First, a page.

Monday, July 23, 2012

Nasser: Tyrant by Popular Demand

In memory of a coup that gave unjust individuals dominion over an entire nation.

Those not well versed in the real history of our nation may view Gamal Abdel Nasser as a charming and sincere leader who had a few flaws but was nevertheless trying his best to make Egypt a better nation, trying to endow it with pride and dignity. In a nutshell, Nasser's great achievements can be summarized as the nationalization of the Suez Canal, the building of the high dam and the spreading of notions of social equality and Pan-Arabism. His short comings were allowing his buddies to take over the country, nationalization, expulsion of foreigners, huge military failures, a culture of fear, a police state, torture and dictatorship. This is the sugar coated version provided by his apologists. However, the most prevalent view of Nasser is founded upon propaganda rather than facts. The real history seems to be filled with details contrary to popular myth.

One of the most sordid decisions by Nasser was placing Naguib under house arrest for the greater part of his life. Naguib was rumored to have been a passive figure-head that took charge first till Nasser was known. It is common myth that he was chosen for his rank and had no real part in the military coup of 23rd July of 1952. This was something Nasser wanted to propagate so that the isolation of Naguib could be less painstaking to the people's conscience. But it was in fact Naguib who warned the other officers that the coup should take place earlier than their planned date of 5th of August for fear of arrests.

Naguib did not believe that Egypt should continue under military rule without parliamentary life and wanted Egypt to return to civil rule and to become a democracy. Testimonies about Naguib prove him to be a decent man and perhaps that’s why he was to endure a horrible fate. Not even the biggest advocates of Nasser can justify why he treated Naguib horribly, not in a manner that doesn't make Nasser seem evil anyway.

Nasser Apologists
There are numerous explanations that justify the reign of evil under this charismatic leader's rule, they're just logically deficient. One explanation is that Egypt needed this sort of rule at the time. Egypt had always had a political life with some form of democracy. Nasser was responsible for stealthily depriving Egyptians of that for a long time to come. At the hands of Nasser, those who called for democracy met an unfortunate fate. It was not just Naguib but also Nasser's fellow 'free officer' and friend Khaled Mohi El Din who was exiled. There were many others who were eliminated one way or another for challenging the dictatorial rule of the revolutionary council controlled by Nasser.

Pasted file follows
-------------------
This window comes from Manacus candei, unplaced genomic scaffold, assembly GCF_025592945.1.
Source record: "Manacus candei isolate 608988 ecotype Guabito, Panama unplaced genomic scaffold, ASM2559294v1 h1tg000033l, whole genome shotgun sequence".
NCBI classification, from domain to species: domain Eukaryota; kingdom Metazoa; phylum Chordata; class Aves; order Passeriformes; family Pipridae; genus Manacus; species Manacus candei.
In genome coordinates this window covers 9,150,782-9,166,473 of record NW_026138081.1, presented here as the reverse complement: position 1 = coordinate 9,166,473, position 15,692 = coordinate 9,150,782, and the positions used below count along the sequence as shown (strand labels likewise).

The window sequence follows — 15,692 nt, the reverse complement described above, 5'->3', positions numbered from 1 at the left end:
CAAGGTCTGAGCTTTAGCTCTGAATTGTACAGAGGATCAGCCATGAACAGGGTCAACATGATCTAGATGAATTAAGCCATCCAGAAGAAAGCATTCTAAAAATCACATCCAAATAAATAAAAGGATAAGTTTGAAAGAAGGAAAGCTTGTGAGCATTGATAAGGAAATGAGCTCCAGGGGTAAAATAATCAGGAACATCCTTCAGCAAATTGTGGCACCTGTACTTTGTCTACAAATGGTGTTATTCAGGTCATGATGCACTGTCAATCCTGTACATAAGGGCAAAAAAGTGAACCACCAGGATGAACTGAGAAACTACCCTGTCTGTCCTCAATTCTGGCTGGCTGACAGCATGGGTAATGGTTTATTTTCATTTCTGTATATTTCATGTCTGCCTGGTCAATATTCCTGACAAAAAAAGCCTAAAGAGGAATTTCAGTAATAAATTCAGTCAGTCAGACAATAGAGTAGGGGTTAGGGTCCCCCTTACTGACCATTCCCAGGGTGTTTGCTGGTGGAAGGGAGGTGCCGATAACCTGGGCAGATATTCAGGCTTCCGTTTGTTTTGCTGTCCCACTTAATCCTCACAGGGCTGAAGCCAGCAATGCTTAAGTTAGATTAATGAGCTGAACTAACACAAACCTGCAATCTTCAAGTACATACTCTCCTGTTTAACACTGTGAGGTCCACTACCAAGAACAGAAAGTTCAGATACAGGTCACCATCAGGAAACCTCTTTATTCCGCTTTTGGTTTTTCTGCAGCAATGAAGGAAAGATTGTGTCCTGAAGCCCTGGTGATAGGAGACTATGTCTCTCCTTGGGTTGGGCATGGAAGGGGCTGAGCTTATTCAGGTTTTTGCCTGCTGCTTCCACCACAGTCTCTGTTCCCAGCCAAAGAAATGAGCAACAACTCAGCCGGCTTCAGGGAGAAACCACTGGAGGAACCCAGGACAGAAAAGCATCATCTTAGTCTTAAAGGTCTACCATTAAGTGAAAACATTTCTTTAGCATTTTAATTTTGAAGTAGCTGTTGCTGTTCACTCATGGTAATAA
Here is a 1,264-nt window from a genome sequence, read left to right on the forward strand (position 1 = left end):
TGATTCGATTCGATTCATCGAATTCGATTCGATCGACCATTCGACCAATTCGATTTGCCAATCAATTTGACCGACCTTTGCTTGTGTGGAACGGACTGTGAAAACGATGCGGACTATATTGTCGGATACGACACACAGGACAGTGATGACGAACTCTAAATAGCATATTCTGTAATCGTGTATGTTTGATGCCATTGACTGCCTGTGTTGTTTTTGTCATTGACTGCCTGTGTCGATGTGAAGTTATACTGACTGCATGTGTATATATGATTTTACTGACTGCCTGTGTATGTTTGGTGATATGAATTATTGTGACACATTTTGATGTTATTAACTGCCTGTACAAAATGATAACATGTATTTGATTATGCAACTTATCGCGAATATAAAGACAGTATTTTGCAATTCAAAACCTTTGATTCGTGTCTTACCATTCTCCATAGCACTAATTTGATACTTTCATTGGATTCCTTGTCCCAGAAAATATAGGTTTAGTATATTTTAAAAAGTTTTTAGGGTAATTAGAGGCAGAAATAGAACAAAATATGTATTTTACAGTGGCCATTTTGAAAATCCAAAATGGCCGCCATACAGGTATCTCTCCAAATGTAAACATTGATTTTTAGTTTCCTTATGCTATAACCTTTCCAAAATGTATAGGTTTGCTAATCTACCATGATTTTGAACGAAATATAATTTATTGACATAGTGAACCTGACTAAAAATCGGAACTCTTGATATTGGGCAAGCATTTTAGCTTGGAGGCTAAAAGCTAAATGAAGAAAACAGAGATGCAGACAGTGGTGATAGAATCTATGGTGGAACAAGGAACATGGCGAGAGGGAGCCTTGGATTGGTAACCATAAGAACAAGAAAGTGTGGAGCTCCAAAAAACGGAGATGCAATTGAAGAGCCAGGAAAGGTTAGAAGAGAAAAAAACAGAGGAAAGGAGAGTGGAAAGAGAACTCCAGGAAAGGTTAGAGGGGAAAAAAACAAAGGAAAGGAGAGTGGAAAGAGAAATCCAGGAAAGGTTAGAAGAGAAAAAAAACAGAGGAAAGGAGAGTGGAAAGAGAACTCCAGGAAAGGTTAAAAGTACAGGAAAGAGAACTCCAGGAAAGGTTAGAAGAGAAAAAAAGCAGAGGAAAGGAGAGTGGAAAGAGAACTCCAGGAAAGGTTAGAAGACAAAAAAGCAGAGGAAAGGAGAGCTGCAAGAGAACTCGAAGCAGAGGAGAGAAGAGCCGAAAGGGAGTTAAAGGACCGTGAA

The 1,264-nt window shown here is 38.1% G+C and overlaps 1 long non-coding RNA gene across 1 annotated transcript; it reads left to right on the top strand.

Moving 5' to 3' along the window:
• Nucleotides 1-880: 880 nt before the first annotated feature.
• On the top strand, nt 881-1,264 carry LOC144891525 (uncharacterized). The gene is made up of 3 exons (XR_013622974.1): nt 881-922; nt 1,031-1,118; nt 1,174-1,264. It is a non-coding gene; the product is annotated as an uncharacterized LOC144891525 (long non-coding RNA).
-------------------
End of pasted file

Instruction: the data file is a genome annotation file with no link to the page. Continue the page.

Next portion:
An implausible explanation which excused Nasser from the atrocious regime we inherited is that he wasn't running the country at all, or wasn't aware of how it was run or that those around him tricked him. But even if it were true, that would make Nasser incompetent yet still accountable. Nasser, however, was a born tactician according to Khaled Mohi El Din, and was aware of everything that went on around him. Nasser personally spied on and listened in on those around him, those he feared, those he was envious of and those he mistrusted. It's true that later on he claimed that the country was ruled by a criminal gang, but he created that gang, and he was at its root and its leader. Nasser knew what he was doing but simply didn't care.

Nasser's Dream
In all likelihood Nasser's dreams were not related to acquiring wealth; he left theft to his gang. His dream was to be in the forefront, shining, glamorous and in the lead. This was evident from the start, from before there was a coup.

According to Naguib, in 1948, Nasser was reported to have been hiding away in his bunker during an important battle in Iraq al-Manshiyya, (a Palestinian town that used to be located 32km northeast of Gaza City). Later when pictures were being taken, he moved forward amidst commanding officers who outranked him displaying from early on his desire for attention. He moved back with his fellow officers when Naguib rebuked him.

Nasser was also accused of staging his own assassination attempt in order to shine. The event took place in Alexandria in Mansheya when a member of Ikhwan (Muslim Brotherhood) appeared to have tried to shoot him but failed. This may have been staged since he came out unhurt even though he was shot at close range.

This event had a two fold effect, it vilified the Ikhwan and gave Nasser an excuse to eliminate them (even though he had been one of them) and put him under the spot light. It is only after he began to shine that he managed to carry out his plans of forcing out Naguib.

So what's wrong with ambition and desire to lead? Nothing, except that we have to ask ourselves two questions: What means can one use to get there? And what do you do when you get there? Nasser failed on both counts.

According to Khaled Mohi El Din, Nasser paid 4000 L.E to orchestrate protests against democracy. Even before gaining power on January the 8th, 1952, Nasser along with three other officers were involved in an assassination attempt on General Hussein Serry Amer (an officer loyal to the king). After the failed attempt Nasser suffered psychologically.

According to Psychiatrist Mostafa Hussein, "Narcissistic individuals are highly ambitious, have a sense of entitlement (they think they are special) and grandiose. This makes them desire higher positions. They are arrogant and envious of other people and have very low tolerance for criticism. They also have limited empathy."

Does this not fit Nasser perfectly? He got to power through deceit attempting to satisfy his and other officers' greed at whatever cost without empathy for the masses he ruled or those who opposed him.

People have thought Nasser to be a socialist on account of his political leanings and orations. But such a position was only taken when US support became impossible and Egypt had to turn to the Russians.

In his book Memories of a Revolution, Khaled Mohi El Din tells us of an incident showing us a classist Nasser:

As we walked down the stairs after leaving Ahmad Fuad's apartment, Gamal Abd al Nasser, who was still under the spell of that mysterious and well versed person asked, "Who is that Comrade Badr?" … "I mean what did he do before he became secretary general?"